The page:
Play set on farm hits a home run.
Humour and pathos in tale that gets to heart of Kiwi life
I approached Waipukurau Little Theatre's latest offering with a little trepidation. The subject matter seemed fairly grim.
Home Land, written by New Zealand playwright Gary Henderson, takes a look into the life and the living room of Ken Taylor, an 80-year-old widower who has farmed his remote property for 50 years.
Now infirm and unable to cope alone, his family is gathering to help move him to a rest home. The problem is, Ken doesn't want to go. Ken. played entirely believably by Larry Pitt, is a character that tugs on the heart-strings. He's everybody's elderly grandad, frail but stubborn, confused and endearing.
He inhabits Lindsey Bishop's set as if he has indeed been there for 50 years. The split set works fabulously ... the play often continues on two levels, a family argument going on in the dated farmhouse kitchen. While Ken and his teenage grand-daughter Sophie inhabit the drab but cosy lounge, with its fusty ornaments and framed family photos.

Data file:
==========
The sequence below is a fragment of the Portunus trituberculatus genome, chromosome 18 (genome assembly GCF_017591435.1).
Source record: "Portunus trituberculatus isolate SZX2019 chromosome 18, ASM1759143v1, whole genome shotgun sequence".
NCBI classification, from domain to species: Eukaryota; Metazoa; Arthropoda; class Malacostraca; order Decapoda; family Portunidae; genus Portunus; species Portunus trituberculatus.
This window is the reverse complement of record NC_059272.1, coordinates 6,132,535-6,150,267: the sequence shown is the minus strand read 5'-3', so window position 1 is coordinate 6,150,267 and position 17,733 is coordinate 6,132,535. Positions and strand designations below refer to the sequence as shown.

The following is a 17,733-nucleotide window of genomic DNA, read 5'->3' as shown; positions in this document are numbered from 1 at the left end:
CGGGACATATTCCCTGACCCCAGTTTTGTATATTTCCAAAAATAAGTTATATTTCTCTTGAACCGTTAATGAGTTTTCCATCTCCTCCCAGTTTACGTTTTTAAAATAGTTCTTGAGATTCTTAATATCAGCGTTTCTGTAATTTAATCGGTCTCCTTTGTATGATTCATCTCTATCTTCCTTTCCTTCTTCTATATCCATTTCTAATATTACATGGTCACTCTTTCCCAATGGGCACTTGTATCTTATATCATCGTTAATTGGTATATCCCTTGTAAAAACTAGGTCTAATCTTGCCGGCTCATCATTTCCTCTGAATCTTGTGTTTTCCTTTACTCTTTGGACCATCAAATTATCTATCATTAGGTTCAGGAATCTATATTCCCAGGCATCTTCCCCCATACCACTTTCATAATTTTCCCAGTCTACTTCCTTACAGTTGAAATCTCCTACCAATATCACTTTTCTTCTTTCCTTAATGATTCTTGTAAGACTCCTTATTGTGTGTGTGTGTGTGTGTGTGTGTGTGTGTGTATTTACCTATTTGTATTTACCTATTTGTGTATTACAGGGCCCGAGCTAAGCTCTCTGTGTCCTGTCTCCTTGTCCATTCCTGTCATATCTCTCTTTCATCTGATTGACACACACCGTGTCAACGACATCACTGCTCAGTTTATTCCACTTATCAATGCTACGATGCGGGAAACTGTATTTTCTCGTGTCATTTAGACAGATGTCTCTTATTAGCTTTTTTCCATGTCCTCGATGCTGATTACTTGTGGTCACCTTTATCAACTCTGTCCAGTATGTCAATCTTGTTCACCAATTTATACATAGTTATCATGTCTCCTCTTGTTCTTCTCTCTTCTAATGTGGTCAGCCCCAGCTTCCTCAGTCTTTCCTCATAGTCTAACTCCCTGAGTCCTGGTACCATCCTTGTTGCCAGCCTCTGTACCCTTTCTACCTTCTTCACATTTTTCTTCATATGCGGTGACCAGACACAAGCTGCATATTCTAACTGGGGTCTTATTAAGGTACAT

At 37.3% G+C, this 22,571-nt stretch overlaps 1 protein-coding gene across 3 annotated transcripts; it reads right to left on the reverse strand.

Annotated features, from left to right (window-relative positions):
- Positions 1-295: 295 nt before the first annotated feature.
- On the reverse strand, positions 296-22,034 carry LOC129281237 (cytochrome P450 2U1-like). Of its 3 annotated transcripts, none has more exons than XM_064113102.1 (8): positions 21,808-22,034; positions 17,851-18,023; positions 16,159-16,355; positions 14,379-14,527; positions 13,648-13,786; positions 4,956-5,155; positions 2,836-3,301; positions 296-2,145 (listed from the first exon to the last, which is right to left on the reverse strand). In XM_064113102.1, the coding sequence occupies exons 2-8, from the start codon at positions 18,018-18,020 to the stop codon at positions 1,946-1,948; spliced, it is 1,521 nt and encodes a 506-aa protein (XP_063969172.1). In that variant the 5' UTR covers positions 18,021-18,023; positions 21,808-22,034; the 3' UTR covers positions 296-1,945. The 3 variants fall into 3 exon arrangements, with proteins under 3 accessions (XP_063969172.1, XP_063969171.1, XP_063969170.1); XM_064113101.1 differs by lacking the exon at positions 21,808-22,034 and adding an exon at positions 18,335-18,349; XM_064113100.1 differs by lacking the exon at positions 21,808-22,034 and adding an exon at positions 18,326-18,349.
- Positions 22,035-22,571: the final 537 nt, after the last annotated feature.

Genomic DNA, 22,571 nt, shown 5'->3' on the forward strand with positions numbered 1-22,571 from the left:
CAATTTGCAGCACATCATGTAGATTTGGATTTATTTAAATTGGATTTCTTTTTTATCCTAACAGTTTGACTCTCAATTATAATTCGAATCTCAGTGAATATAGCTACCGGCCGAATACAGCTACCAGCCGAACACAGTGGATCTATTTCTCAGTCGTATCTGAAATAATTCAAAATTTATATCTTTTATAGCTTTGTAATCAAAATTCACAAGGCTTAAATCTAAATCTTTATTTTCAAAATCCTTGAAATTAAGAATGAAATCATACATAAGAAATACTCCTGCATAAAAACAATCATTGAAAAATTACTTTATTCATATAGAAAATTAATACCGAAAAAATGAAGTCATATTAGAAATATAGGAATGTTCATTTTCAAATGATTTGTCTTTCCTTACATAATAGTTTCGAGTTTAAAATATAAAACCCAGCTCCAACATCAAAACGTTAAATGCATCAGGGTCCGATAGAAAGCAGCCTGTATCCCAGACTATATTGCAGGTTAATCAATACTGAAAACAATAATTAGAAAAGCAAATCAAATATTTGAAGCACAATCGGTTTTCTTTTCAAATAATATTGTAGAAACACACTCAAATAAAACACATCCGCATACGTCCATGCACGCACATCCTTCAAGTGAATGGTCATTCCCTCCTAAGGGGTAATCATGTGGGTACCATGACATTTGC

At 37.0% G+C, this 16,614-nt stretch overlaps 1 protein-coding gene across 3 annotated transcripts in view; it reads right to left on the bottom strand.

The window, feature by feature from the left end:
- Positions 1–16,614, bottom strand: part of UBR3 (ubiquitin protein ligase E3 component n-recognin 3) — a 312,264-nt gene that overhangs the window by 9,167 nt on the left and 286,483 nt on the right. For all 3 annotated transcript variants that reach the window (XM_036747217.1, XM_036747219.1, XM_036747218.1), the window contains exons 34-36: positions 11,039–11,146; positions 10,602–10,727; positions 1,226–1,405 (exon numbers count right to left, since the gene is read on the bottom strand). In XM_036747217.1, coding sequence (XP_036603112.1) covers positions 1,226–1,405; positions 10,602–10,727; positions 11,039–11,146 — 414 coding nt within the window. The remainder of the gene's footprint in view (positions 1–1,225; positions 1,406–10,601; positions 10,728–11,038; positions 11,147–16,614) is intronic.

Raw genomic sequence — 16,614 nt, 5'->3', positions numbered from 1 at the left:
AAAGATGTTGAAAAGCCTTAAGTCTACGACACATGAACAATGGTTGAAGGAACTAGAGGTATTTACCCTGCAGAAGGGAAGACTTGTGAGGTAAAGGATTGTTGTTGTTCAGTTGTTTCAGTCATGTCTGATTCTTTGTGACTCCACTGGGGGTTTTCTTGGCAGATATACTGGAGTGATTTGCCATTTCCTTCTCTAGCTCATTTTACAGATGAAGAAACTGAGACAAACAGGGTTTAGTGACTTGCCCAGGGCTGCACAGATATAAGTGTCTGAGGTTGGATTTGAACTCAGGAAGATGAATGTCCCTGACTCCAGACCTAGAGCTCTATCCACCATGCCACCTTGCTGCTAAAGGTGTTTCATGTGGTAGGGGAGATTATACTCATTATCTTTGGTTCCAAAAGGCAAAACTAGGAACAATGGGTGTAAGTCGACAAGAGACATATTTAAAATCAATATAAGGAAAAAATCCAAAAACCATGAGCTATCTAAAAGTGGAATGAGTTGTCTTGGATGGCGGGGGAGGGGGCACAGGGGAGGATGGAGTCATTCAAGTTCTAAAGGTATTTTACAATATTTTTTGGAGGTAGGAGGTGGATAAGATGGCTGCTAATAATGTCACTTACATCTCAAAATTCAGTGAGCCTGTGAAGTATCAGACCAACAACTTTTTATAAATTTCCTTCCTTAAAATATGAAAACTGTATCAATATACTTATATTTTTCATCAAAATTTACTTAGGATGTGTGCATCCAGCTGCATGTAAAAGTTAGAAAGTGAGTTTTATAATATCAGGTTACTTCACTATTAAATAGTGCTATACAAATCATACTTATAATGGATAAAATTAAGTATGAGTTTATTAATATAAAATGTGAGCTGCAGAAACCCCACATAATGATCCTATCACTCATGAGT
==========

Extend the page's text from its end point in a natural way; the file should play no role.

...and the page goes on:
A window over the kitchen sink looks out on to a porch hung with wet weather gear and a view of the hills. It adds realism and depth to the set.
Teenaged Sophie - ably and confidently played by Sophie Hamilton - has arrived on the scene with her parents Paul and Denise.
They've come down from Auckland for the weekend to help shift the old man to a rest home. Sophie is plugged into her headphones, out of her element and at odds with her parents. Denise - Jules Hamilton - left the family farm 30 years ago and resents her brother and sister-in-law who have stayed on the farm and stayed close to Ken.
For their part, brother Graeme - Edward Carleton-Holmes - and his wife Trish - Madeleine Howard - resent Denise for "buggering off" and leaving them with the farm and the old man to care for.
The casting is great Carleton-Holmes plays a farmer as if he's just taking a break from feeding out to step on to the stage for a while. Jules Hamilton plays a very convincing caring but conflicted daughter, and Rob Blamires as her husband is also well cast and relatable. The cast is everyone's family. There were many moments that are typical of any Kiwi family. There were laughs as the audience recognized themselves and people they know.
There was humour, there were uncomfortable moments, there was pathos. I laughed, I was drawn in. and I think I got something in my eye at one stage.
I givethis offering from Waipukurau Little Theatre a standing ovation.